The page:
Dry and windy conditions helped the Mullica River Fire in Wharton State Township rapidly spread since it began on Sunday morning. Wind conditions on Sunday also made it difficult for helicopters to drop water on the fire. Paradoxically, officials said that conditions along the Mullica River were dry enough for the fire to cross the river twice, but too wet for firefighting equipment to reach the fire.
“(Sunday) was the kind of day that favors rapid fire spread with strong, gusty northwest winds,” Jonathan O’Brien, a meteorologist at the National Weather Service in Mount Holly, told NJ Advance Media.
As of Monday evening, the fire was 70% contained, thanks in part to less-windy conditions. Two state roads were still closed Monday, and protections were in place for 18 buildings, including structures at the historic Batsto Village and some blueberry and cranberry farms. Smoke could be smelled as far away as Atlantic City, around 40 miles away from where the fire was burning, and smoke also drifted over Long Beach Island, a popular tourist destination. Fifty people were evacuated Sunday; there are no fatalities or injuries thus far.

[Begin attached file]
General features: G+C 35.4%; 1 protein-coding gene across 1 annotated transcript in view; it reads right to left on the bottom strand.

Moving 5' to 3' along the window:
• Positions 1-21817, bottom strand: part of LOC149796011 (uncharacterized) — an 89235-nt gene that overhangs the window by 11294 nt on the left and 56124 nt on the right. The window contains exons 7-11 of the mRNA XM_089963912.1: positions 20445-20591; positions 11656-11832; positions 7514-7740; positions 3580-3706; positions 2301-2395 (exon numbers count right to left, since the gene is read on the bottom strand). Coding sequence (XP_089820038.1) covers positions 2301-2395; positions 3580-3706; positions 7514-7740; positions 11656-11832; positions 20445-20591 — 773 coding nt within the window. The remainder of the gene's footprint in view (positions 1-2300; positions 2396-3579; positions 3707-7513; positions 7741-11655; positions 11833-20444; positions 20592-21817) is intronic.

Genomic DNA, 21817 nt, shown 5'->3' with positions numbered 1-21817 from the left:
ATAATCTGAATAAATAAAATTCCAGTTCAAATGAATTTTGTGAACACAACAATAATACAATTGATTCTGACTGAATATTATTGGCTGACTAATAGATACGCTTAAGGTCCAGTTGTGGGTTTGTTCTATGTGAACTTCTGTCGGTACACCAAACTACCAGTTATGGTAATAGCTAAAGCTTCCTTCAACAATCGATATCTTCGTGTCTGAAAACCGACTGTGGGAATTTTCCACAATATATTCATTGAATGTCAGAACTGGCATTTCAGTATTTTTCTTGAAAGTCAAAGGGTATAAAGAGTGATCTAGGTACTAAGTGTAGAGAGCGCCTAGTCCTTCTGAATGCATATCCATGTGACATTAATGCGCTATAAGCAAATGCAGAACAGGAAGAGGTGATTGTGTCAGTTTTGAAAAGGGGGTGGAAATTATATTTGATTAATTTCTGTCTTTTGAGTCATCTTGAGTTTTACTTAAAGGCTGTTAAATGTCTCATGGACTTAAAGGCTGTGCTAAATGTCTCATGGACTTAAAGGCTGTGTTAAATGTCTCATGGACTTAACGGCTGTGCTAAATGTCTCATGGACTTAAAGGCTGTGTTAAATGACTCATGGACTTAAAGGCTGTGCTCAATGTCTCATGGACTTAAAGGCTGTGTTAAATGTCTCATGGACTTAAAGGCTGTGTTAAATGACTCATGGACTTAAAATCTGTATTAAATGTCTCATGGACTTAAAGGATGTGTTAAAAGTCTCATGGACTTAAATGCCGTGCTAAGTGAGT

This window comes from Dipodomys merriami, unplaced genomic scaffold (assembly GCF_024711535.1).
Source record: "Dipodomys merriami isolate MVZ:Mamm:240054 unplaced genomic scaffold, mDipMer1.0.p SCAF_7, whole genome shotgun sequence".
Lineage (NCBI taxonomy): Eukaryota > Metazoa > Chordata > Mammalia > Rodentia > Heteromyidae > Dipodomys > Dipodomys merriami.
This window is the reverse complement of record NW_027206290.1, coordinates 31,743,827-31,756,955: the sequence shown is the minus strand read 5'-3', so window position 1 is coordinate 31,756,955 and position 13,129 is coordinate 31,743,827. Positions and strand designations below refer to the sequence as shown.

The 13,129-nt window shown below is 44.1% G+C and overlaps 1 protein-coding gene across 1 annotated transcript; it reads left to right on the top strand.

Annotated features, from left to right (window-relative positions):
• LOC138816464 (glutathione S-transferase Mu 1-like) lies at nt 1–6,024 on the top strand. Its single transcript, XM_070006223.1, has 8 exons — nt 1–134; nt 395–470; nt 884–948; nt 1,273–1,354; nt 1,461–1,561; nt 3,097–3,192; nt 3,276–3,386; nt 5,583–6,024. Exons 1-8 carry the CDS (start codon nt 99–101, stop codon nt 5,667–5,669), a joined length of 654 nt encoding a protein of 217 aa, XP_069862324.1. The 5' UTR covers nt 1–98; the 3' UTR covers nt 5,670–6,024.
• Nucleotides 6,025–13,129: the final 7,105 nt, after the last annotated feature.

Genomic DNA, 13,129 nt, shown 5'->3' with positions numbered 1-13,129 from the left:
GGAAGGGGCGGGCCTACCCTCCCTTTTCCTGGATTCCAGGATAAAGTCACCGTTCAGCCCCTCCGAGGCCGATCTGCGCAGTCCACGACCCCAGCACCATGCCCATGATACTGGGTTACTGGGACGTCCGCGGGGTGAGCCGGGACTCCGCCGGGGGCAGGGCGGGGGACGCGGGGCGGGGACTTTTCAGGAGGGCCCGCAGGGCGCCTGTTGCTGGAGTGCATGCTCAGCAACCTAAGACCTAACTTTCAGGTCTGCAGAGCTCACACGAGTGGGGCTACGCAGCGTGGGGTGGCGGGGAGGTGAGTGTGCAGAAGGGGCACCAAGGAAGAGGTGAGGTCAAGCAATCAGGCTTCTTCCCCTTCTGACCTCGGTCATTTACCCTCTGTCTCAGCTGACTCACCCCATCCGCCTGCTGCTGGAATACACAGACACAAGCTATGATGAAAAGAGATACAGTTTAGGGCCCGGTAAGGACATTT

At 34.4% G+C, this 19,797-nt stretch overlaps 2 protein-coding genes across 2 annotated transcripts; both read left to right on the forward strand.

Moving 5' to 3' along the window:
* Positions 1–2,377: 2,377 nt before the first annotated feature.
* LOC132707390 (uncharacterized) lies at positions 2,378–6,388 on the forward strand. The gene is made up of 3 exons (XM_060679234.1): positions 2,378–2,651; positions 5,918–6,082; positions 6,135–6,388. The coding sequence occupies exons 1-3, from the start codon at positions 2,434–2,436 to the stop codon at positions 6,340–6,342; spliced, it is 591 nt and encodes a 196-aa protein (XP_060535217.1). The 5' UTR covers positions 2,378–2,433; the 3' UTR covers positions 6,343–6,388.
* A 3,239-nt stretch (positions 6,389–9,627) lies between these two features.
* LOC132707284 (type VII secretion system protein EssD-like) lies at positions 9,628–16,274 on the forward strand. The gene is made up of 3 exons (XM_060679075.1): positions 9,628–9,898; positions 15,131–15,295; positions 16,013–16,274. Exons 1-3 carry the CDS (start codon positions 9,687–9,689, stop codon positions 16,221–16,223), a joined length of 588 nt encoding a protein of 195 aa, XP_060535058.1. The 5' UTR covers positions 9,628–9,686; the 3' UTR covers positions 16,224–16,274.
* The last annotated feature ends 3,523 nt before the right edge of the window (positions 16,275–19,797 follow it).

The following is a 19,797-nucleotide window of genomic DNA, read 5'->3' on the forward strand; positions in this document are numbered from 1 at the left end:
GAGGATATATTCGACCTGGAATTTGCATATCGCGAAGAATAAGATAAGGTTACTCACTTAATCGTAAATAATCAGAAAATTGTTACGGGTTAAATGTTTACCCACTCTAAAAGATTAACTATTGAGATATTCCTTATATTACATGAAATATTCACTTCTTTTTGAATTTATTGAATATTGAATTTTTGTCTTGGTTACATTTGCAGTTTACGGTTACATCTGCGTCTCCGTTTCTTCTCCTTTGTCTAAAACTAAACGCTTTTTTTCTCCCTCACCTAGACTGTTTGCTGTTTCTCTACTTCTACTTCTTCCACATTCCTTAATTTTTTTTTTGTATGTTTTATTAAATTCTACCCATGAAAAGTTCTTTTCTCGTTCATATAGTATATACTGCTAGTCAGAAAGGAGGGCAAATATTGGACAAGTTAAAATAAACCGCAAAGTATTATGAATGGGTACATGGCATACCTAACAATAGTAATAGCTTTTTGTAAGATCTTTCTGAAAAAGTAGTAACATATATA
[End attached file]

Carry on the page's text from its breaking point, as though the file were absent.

“Boy, it’s the baddest one I’ve ever seen,” resident Spike Wells told the Asbury Park Press. “We’ve seen a lot of them. Every year they’ve got some forest fires but not like this. It’s terrible.”
Wharton State Forest is the state’s largest forest that sits in a region known as the Pine Barrens, an ecologically unique region of coastal pine forests that sit atop sandy soil. While they don’t reach anywhere near the size of the fires that churn through hot and dry areas in western states, wildfires aren’t uncommon in New Jersey, especially in more remote wooded areas like the Pine Barrens: each year, an average of 1,500 fires burn around 7,000 acres of forest, according to statistics from the state Forest Fire Service.
Officials said during a press conference on Monday that they are still investigating the cause of the fire but that they had ruled out natural causes, and that this fire could potentially reach up to 15,000 acres before it is halted. The last fire that big was a blaze in 2007 that burned more than 17,000 acres and forced more than 2,000 people to evacuate. In 2019, a fire burned more than 11,600 acres for more than a month. Both of those fires were also in the Pinelands.
According to the U.S. Drought Monitor, most of New Jersey is not currently under drought conditions, and heavy rains in April helped to alleviate some concerningly dry situations across the state. But wildfires could keep growing as climate change becomes more severe in the state. More than 2 million properties in New Jersey are at increased risk from wildfire over the next 30 years, according to recent climate modeling from the nonprofit First Street Foundation.
“This is increasingly, sadly, the world we’re in, with climate change,” Gov. Phil Murphy said on Sunday night on his weekly television show on News 12 New Jersey. “This went from 2,000 acres to 11,000 in a very short amount of time.”